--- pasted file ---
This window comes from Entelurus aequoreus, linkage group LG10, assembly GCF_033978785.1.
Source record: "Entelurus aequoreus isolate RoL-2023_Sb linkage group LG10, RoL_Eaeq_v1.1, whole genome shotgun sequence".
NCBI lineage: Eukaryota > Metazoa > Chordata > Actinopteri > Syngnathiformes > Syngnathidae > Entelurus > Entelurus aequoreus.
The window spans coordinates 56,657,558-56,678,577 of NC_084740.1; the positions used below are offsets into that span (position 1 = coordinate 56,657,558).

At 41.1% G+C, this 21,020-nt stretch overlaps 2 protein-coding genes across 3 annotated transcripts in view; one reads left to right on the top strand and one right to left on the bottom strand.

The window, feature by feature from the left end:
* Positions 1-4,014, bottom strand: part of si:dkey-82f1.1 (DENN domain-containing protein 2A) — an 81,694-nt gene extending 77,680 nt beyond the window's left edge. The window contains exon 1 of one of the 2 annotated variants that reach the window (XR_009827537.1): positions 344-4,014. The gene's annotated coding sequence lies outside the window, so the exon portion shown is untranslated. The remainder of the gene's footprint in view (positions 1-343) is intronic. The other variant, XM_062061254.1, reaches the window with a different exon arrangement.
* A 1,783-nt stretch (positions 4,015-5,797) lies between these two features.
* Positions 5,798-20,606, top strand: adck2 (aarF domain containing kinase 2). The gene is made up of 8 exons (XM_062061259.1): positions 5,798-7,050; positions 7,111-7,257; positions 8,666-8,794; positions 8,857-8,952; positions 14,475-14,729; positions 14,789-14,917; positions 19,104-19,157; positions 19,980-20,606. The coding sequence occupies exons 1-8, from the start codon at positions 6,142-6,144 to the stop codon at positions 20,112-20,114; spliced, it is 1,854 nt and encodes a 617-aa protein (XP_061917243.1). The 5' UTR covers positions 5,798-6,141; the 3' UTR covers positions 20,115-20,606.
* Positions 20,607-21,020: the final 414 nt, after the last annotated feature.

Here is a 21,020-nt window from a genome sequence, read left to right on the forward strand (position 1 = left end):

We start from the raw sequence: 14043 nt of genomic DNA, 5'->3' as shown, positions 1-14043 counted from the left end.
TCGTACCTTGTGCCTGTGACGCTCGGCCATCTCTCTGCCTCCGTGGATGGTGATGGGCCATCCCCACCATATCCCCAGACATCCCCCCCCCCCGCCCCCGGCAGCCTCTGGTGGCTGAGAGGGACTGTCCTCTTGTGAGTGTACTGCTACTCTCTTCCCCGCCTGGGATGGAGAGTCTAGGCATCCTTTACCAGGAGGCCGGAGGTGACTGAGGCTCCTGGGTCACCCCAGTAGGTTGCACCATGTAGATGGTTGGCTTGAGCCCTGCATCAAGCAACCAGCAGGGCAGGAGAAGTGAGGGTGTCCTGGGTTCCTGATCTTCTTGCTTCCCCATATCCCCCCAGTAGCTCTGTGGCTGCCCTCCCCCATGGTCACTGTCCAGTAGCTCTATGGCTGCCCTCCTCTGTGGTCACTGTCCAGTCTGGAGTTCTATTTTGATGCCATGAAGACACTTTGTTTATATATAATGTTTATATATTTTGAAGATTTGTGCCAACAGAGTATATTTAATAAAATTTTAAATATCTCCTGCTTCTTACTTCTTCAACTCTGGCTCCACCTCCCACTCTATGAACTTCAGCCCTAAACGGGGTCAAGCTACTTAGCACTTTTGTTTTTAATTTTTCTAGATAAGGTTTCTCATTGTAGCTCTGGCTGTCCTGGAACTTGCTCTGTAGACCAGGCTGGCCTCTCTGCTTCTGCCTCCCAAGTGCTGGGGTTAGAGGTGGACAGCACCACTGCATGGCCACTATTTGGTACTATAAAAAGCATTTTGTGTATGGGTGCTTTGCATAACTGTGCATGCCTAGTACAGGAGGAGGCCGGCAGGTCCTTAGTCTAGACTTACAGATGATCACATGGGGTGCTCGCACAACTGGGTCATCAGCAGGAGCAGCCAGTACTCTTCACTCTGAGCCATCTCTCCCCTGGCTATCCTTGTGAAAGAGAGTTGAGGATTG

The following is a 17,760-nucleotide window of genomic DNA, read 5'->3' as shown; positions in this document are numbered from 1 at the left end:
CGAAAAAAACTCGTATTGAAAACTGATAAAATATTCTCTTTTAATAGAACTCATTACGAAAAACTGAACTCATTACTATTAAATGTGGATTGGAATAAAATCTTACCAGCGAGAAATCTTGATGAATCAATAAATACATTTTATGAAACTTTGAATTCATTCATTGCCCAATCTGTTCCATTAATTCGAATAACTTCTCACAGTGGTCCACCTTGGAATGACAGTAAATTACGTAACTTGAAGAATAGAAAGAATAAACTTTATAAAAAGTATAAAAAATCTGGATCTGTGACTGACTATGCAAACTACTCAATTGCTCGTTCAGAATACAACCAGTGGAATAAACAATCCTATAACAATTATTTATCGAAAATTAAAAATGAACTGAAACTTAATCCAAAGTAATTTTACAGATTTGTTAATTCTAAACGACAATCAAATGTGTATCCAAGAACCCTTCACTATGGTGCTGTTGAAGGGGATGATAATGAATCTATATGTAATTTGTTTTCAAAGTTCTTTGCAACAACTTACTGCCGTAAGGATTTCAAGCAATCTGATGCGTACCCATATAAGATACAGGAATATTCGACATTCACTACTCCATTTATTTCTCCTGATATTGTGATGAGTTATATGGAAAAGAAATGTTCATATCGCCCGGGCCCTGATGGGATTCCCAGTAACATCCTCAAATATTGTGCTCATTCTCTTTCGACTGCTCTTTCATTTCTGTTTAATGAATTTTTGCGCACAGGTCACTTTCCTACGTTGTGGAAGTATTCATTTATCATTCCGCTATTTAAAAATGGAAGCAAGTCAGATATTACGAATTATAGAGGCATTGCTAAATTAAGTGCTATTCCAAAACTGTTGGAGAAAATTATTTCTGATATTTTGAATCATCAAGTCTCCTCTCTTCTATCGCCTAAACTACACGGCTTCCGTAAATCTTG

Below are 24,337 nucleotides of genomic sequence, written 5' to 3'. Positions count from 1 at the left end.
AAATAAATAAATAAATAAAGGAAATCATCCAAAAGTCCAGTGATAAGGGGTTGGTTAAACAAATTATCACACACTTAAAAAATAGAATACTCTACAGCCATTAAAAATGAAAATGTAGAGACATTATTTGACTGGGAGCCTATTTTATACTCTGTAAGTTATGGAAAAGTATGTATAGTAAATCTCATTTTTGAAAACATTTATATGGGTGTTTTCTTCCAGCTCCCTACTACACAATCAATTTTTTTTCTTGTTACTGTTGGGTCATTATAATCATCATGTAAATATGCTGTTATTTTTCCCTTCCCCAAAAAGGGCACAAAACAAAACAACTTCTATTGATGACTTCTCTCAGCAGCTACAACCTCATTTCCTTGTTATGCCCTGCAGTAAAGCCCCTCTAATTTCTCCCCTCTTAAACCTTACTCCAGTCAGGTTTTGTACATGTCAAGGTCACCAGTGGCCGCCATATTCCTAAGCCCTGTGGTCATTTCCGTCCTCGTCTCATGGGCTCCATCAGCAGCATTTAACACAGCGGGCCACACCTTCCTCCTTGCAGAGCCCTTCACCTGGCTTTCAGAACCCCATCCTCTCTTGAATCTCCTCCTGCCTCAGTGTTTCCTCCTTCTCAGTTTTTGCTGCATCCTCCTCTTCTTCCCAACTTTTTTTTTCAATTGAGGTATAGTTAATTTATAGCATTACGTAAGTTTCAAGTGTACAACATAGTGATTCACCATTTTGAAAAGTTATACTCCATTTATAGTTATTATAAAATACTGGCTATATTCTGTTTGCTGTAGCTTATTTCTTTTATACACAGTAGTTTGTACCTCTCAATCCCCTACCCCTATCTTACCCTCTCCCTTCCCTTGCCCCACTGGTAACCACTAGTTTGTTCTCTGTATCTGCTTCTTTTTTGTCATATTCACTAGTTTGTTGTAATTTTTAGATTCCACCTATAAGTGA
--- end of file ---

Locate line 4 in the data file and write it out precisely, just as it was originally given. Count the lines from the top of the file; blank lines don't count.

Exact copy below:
The window spans coordinates 56,657,558-56,678,577 of NC_084740.1; the positions used below are offsets into that span (position 1 = coordinate 56,657,558).